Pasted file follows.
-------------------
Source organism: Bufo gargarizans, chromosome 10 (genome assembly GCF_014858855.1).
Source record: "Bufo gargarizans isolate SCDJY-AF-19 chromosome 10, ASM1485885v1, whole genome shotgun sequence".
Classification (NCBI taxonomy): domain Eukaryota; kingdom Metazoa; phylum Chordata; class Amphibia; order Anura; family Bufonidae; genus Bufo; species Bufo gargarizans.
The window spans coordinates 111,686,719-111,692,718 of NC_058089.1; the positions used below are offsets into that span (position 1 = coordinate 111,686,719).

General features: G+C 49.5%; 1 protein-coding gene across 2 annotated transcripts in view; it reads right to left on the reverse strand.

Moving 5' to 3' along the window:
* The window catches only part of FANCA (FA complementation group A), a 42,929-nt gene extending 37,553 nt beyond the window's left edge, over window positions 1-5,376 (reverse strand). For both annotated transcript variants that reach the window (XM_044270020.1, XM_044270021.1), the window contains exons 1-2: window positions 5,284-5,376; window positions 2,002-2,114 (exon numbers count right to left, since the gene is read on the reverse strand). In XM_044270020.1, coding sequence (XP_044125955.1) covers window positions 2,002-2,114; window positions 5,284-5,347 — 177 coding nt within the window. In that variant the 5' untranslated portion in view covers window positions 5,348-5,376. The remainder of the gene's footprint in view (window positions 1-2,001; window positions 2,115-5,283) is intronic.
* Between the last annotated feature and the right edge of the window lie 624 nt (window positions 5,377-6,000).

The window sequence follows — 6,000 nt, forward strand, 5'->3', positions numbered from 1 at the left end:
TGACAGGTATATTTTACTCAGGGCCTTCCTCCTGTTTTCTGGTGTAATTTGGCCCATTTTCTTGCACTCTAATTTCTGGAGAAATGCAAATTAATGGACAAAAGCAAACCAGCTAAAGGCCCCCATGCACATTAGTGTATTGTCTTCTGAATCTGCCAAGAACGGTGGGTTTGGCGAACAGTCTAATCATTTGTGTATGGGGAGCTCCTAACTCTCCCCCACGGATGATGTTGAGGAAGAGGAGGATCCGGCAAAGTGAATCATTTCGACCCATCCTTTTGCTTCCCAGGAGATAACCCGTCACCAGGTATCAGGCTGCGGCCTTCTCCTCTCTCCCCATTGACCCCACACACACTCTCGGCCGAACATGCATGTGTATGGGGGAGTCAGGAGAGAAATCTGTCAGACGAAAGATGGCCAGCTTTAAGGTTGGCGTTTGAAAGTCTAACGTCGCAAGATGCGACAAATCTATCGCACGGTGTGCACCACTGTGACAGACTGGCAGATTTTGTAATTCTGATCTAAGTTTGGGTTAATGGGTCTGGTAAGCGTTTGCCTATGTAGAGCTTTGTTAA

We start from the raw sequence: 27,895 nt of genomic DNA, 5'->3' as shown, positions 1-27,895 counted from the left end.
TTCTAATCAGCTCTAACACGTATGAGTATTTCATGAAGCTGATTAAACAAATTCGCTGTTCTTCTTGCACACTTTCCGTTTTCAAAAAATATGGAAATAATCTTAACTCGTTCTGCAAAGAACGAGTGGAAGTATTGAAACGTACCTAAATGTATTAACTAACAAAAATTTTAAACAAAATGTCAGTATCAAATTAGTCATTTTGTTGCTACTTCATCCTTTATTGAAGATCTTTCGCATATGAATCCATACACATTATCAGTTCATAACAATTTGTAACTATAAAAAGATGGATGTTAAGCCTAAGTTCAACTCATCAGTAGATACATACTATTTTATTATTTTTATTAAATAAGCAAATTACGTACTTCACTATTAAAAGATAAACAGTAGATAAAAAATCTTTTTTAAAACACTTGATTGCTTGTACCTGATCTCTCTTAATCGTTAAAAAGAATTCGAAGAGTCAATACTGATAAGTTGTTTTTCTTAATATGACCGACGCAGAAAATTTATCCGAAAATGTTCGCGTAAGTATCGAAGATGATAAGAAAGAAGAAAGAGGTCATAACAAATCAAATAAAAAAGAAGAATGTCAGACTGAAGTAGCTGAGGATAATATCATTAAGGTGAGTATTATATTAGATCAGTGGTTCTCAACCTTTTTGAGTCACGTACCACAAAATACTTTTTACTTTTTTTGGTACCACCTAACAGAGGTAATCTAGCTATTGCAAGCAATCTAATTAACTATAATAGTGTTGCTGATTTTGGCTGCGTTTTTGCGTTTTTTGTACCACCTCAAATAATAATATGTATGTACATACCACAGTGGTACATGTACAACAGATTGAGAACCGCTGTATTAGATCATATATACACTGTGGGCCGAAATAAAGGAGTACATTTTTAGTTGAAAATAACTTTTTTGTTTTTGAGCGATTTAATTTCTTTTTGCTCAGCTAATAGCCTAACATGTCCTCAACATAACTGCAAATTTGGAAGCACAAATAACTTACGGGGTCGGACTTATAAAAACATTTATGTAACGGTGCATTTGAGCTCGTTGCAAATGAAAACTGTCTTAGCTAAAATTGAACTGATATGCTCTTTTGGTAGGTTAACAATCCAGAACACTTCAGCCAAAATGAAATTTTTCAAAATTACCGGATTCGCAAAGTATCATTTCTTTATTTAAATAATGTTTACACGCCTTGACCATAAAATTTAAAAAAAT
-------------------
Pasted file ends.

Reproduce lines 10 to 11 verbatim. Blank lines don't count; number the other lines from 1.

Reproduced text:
TGACAGGTATATTTTACTCAGGGCCTTCCTCCTGTTTTCTGGTGTAATTTGGCCCATTTTCTTGCACTCTAATTTCTGGAGAAATGCAAATTAATGGACAAAAGCAAACCAGCTAAAGGCCCCCATGCACATTAGTGTATTGTCTTCTGAATCTGCCAAGAACGGTGGGTTTGGCGAACAGTCTAATCATTTGTGTATGGGGAGCTCCTAACTCTCCCCCACGGATGATGTTGAGGAAGAGGAGGATCCGGCAAAGTGAATCATTTCGACCCATCCTTTTGCTTCCCAGGAGATAACCCGTCACCAGGTATCAGGCTGCGGCCTTCTCCTCTCTCCCCATTGACCCCACACACACTCTCGGCCGAACATGCATGTGTATGGGGGAGTCAGGAGAGAAATCTGTCAGACGAAAGATGGCCAGCTTTAAGGTTGGCGTTTGAAAGTCTAACGTCGCAAGATGCGACAAATCTATCGCACGGTGTGCACCACTGTGACAGACTGGCAGATTTTGTAATTCTGATCTAAGTTTGGGTTAATGGGTCTGGTAAGCGTTTGCCTATGTAGAGCTTTGTTAA

We start from the raw sequence: 27,895 nt of genomic DNA, 5'->3' as shown, positions 1-27,895 counted from the left end.